Responding to subpoena defiance

Of course, it’s not clear what effect holding Barr in contempt would have. Republicans took the step against President Barack Obama’s attorney general, Eric Holder, over the gun-walking investigation known as “Fast and Furious,” but they still had to go to court in a years-long fight to obtain the documents they were seeking.

“Ultimately I think he was able to ignore it for the most part and I don’t think (it) had any significant ramifications,” Rep. Steve Chabot, Republican of Ohio, said of Holder. “It ought to mean something but it’s thrown so much on Capitol Hill nowadays it probably doesn’t mean as much as it ought to.”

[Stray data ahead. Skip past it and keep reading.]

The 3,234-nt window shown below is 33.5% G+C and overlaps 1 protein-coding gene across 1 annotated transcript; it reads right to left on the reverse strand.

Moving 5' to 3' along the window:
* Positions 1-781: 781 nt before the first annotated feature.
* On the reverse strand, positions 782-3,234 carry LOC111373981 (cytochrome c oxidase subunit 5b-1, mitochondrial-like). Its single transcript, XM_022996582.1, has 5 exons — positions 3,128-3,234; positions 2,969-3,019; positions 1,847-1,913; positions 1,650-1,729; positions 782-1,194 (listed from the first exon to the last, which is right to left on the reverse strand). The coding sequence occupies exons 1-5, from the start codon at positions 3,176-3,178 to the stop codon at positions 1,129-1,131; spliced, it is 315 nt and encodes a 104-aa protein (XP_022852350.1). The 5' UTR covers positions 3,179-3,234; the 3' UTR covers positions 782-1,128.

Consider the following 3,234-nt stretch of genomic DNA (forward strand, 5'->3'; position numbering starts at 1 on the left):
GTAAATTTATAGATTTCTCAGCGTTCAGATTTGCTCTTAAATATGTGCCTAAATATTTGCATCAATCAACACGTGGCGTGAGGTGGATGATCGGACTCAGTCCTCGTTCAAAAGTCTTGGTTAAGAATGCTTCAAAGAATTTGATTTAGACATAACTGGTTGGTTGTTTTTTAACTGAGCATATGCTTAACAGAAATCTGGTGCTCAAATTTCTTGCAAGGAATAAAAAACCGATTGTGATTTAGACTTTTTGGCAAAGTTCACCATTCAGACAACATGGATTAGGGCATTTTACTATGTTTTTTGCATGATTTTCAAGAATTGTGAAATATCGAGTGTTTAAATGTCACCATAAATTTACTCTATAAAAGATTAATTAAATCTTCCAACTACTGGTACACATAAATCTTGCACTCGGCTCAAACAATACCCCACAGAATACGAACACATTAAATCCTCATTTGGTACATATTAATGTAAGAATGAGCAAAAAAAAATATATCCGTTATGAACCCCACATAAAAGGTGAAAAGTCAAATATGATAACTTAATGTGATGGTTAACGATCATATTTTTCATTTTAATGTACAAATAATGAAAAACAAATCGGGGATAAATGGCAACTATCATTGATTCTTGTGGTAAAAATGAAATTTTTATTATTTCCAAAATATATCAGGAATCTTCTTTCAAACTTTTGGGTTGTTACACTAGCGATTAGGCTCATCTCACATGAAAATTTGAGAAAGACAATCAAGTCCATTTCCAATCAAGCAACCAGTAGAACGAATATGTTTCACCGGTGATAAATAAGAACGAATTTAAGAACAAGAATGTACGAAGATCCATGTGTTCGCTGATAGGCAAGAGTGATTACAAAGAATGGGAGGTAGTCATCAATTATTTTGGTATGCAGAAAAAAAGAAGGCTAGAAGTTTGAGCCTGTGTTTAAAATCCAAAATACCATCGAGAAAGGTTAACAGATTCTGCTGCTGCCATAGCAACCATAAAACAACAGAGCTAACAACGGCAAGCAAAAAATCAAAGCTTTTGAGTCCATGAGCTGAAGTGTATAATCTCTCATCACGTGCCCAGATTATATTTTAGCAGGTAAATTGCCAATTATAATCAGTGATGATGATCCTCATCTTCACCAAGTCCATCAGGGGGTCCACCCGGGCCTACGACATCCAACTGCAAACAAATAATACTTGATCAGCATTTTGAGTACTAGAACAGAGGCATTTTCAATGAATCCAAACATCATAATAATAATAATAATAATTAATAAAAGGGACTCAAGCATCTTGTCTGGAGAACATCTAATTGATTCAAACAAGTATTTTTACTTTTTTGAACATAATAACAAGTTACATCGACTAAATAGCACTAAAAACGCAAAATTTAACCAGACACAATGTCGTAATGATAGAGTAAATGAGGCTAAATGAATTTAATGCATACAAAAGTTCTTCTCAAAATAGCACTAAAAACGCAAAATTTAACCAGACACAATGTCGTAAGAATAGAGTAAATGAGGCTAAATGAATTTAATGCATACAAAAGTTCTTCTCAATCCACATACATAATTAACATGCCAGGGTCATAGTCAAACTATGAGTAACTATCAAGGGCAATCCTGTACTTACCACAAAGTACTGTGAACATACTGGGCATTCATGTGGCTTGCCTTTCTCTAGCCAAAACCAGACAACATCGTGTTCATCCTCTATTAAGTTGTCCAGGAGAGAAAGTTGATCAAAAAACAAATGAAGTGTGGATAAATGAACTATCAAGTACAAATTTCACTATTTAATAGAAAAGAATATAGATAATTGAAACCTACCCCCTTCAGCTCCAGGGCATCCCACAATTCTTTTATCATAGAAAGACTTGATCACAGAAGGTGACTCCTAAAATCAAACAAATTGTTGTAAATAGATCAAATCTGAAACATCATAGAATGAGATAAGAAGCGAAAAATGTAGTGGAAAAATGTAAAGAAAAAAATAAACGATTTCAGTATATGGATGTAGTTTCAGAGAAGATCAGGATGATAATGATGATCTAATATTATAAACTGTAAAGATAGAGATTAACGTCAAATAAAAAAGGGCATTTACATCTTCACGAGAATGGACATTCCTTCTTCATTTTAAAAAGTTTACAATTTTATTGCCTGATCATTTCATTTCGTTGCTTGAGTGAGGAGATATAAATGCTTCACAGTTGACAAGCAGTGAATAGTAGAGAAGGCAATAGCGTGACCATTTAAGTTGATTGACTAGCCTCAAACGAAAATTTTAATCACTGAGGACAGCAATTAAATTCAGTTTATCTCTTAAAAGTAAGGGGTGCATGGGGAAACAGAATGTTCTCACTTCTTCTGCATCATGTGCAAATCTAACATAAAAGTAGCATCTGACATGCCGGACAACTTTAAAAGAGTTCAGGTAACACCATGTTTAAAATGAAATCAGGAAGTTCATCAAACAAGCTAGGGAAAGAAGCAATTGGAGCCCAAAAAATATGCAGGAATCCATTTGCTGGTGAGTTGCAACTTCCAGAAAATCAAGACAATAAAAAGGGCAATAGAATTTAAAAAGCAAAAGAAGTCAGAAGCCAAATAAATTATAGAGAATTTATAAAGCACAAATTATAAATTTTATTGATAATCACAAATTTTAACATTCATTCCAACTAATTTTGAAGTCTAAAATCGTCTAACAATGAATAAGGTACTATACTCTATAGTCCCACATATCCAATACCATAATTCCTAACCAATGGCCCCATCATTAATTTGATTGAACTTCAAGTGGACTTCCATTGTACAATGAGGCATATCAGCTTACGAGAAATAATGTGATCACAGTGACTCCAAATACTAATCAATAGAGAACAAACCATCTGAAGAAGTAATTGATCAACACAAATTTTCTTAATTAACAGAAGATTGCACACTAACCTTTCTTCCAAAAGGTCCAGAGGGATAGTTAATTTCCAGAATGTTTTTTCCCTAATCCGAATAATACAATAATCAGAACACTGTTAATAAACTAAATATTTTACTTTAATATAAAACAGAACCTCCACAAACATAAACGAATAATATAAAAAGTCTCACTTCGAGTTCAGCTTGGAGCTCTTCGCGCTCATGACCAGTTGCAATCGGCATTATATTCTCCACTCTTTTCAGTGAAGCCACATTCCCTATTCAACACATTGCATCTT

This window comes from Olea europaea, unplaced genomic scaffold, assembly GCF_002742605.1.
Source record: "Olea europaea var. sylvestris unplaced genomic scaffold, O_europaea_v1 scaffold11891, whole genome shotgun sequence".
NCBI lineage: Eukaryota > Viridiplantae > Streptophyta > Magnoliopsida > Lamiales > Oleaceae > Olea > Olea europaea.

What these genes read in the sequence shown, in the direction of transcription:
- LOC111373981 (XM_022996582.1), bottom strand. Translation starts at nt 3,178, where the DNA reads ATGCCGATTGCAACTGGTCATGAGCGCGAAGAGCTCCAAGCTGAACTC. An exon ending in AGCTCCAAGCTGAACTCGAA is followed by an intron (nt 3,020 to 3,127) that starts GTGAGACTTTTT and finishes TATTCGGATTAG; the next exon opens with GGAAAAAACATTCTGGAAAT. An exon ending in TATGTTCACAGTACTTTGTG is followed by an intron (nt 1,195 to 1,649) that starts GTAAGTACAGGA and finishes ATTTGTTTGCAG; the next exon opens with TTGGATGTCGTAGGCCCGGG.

Several House Democrats are now talking about invoking so-called “inherent contempt,” a legal argument that Congress has the ability to fine or jail those who defy a congressional subpoena outside of the court system. But it’s a process that hasn’t been used since 1935 and would likely be challenged in court.

Congressional aides acknowledge that the steps Democrats have taken are likely to ultimately be considered by a judge deciding whether to enforce the subpoena for the full Mueller report. The same is true in other committees where Trump has sued to block subpoenas, and the House Ways and Means Committee’s efforts to obtain his tax returns.

Anger rises toward Barr

But the fight between Barr and the Judiciary Committee has gotten particularly heated, as Democrats have been furious with his handling of the Mueller report. His responses at Wednesday’s Senate hearing, coupled with his skipping Thursday’s House appearance, have only fueled additional calls for his resignation.